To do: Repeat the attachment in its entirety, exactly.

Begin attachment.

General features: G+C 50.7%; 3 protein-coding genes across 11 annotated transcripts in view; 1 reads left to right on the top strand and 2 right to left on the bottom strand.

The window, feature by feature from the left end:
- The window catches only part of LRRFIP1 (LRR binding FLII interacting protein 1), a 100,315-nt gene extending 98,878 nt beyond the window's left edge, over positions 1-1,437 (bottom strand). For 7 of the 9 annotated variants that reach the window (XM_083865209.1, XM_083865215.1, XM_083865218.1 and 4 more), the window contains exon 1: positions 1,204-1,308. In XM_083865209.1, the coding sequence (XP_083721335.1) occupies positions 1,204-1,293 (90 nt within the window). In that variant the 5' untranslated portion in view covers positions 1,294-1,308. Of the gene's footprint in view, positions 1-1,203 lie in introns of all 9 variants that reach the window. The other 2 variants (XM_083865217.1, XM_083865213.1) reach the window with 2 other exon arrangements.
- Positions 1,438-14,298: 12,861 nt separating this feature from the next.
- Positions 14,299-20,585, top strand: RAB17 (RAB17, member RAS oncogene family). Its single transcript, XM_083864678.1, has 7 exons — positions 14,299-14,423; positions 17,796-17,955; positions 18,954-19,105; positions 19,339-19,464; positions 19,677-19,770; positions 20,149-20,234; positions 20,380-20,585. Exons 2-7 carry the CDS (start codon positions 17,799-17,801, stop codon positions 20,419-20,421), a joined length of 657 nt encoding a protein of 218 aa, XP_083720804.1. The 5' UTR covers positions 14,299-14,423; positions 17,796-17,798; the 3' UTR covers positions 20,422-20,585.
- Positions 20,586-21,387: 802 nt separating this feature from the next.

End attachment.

General features: G+C 50.7%; 3 protein-coding genes across 11 annotated transcripts in view; 1 reads left to right on the top strand and 2 right to left on the bottom strand.

The window, feature by feature from the left end:
- The window catches only part of LRRFIP1 (LRR binding FLII interacting protein 1), a 100,315-nt gene extending 98,878 nt beyond the window's left edge, over positions 1-1,437 (bottom strand). For 7 of the 9 annotated variants that reach the window (XM_083865209.1, XM_083865215.1, XM_083865218.1 and 4 more), the window contains exon 1: positions 1,204-1,308. In XM_083865209.1, the coding sequence (XP_083721335.1) occupies positions 1,204-1,293 (90 nt within the window). In that variant the 5' untranslated portion in view covers positions 1,294-1,308. Of the gene's footprint in view, positions 1-1,203 lie in introns of all 9 variants that reach the window. The other 2 variants (XM_083865217.1, XM_083865213.1) reach the window with 2 other exon arrangements.
- Positions 1,438-14,298: 12,861 nt separating this feature from the next.
- Positions 14,299-20,585, top strand: RAB17 (RAB17, member RAS oncogene family). Its single transcript, XM_083864678.1, has 7 exons — positions 14,299-14,423; positions 17,796-17,955; positions 18,954-19,105; positions 19,339-19,464; positions 19,677-19,770; positions 20,149-20,234; positions 20,380-20,585. Exons 2-7 carry the CDS (start codon positions 17,799-17,801, stop codon positions 20,419-20,421), a joined length of 657 nt encoding a protein of 218 aa, XP_083720804.1. The 5' UTR covers positions 14,299-14,423; positions 17,796-17,798; the 3' UTR covers positions 20,422-20,585.
- Positions 20,586-21,387: 802 nt separating this feature from the next.